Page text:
As discussed before, the voltage a circuit receives from a source depends on its input impedance as well as the internal impedance of the source, while the voltage it delivers depends on its output impedance as well as the load impedance . It is therefore important to consider these input and output impedances of an amplification circuit as well as its voltage gain.
In the first figure, everything inside the red box, including the amplifier as well as and , is treated as the source, while everything inside the blue box, including the amplifier as well as , is treated as the load. Given the amplifier as well as the source and , and the load , we need to find the following three parameters so that the red and blue boxes in the first figure can be modeled by the corresponding boxes in the second figure:
Consider the typical transistor AC amplification circuit below:
If the capacitances of the coupling capacitors and the emitter by-pass capacitor are large enough with respect to the frequency of the AC signal in the circuit is high enough, these capacitors can all be approximated as short circuit. Moreover, note that the AC voltage of the voltage supply is zero, it can be treated the same as the ground. Now the AC behavior of the transistor amplification circuit can be modeled by the following small signal equivalent circuit:
As shown above, this AC small signal equivalent circuit can be modeled by as an active circuit containing three components:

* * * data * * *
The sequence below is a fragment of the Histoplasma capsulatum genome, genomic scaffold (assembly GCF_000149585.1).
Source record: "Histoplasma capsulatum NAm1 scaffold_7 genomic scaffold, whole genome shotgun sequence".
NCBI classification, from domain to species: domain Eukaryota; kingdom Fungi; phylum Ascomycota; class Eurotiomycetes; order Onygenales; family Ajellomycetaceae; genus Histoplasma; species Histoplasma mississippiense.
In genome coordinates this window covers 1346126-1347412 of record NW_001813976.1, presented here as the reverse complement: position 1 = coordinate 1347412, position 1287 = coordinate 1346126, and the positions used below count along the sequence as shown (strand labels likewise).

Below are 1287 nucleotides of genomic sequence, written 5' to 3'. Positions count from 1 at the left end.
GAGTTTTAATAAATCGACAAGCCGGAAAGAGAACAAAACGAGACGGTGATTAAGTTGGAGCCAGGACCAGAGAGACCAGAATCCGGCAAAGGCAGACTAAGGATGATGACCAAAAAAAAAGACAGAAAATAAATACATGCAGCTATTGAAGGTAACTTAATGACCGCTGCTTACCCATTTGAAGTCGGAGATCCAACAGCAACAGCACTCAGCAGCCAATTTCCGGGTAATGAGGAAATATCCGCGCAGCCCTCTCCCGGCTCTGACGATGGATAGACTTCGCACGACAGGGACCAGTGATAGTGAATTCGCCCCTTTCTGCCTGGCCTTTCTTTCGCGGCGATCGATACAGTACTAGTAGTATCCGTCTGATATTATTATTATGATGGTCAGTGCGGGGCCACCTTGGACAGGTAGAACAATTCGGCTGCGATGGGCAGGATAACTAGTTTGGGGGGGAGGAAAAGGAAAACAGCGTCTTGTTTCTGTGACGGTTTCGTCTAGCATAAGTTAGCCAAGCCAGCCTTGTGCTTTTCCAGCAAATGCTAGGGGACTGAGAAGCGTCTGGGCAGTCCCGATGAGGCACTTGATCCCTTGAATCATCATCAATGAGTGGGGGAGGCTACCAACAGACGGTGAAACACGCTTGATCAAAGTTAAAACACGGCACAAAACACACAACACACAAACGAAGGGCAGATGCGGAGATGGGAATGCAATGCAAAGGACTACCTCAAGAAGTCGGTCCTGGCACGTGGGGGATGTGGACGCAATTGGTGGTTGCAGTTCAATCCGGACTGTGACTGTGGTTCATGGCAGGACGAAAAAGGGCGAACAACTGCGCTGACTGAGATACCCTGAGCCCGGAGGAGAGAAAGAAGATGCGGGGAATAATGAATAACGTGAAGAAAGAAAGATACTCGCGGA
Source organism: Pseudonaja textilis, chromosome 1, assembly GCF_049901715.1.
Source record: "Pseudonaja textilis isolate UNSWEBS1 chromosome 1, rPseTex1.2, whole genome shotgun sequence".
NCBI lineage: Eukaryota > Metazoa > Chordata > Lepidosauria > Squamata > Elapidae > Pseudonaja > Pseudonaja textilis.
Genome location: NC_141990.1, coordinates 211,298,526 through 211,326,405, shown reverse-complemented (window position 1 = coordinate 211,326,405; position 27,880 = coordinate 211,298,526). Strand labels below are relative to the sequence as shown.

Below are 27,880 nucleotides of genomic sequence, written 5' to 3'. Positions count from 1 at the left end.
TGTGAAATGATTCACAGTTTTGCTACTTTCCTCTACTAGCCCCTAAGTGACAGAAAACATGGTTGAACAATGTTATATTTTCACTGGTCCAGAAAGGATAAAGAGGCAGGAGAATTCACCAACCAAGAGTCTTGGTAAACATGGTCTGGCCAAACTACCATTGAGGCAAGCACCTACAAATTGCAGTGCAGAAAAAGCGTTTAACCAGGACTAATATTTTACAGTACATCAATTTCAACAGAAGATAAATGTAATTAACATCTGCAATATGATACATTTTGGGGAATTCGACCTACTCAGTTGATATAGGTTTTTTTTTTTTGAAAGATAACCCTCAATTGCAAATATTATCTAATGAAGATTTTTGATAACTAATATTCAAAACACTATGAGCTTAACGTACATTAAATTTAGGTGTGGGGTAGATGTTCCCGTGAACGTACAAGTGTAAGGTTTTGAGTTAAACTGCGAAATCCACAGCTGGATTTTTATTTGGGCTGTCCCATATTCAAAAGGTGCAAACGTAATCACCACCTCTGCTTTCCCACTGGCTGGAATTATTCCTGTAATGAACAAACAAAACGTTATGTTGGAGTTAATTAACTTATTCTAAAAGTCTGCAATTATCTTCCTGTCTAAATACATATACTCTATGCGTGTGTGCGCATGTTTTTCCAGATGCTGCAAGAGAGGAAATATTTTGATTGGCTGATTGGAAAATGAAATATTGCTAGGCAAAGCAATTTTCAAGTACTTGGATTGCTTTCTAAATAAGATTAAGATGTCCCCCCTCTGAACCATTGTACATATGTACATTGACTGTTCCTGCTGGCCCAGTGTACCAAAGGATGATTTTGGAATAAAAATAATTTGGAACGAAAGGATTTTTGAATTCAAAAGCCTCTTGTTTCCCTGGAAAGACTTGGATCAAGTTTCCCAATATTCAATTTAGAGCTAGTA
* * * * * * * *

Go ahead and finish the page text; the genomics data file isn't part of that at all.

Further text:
For AC signals, the input of the amplification circuit is shown below,
where is the internal resistance of the signal source, and the
input impedance of the circuit is the three resistances , and
This is simply the resistance of the resistor .
Given the AC input voltage , the base voltage and current are
Note that is not constant. As shown before, of the base-emitter PN-junction is approximately inversely proportional to .
Also note that and affects the DC operating point. Distortion may be caused if or is set properly.
, , , and . We further assume , and the capacitances are large enough so that they can be considered as short circuit for AC signals.
The AC load is
. The AC load line is a
straight line passing the DC operating point with slope .
The intersections of the AC load line with and axes can
be found by
Assume AC input voltage is
, the overall base voltage is
The output current is
The circuit above can also be analyzed using the small-signal model.
Same as before,
, and we have the following DC variables:
Consider the circuit below with its AC small-signal model:
We can find the voltage gain, the input and output resistances when and ( ).
. Then apply KVL to the collector to get
This is in parallel with the resistence of the circuit
to the right of the base. First convert the current source
in parallel with to a voltage source in series with
and then we get the current into this circuit to be:
Consider both the DC operating point and its AC small signal model of the circuit below:
Apply KVL to get
Next consider the AC equivalent circuit based on small-signal model of the transistor in the dashed line box:
As is significantly greater than all resistors in the circuit, it can
be ignored in the AC analysis. Apply KCL to the emitter to get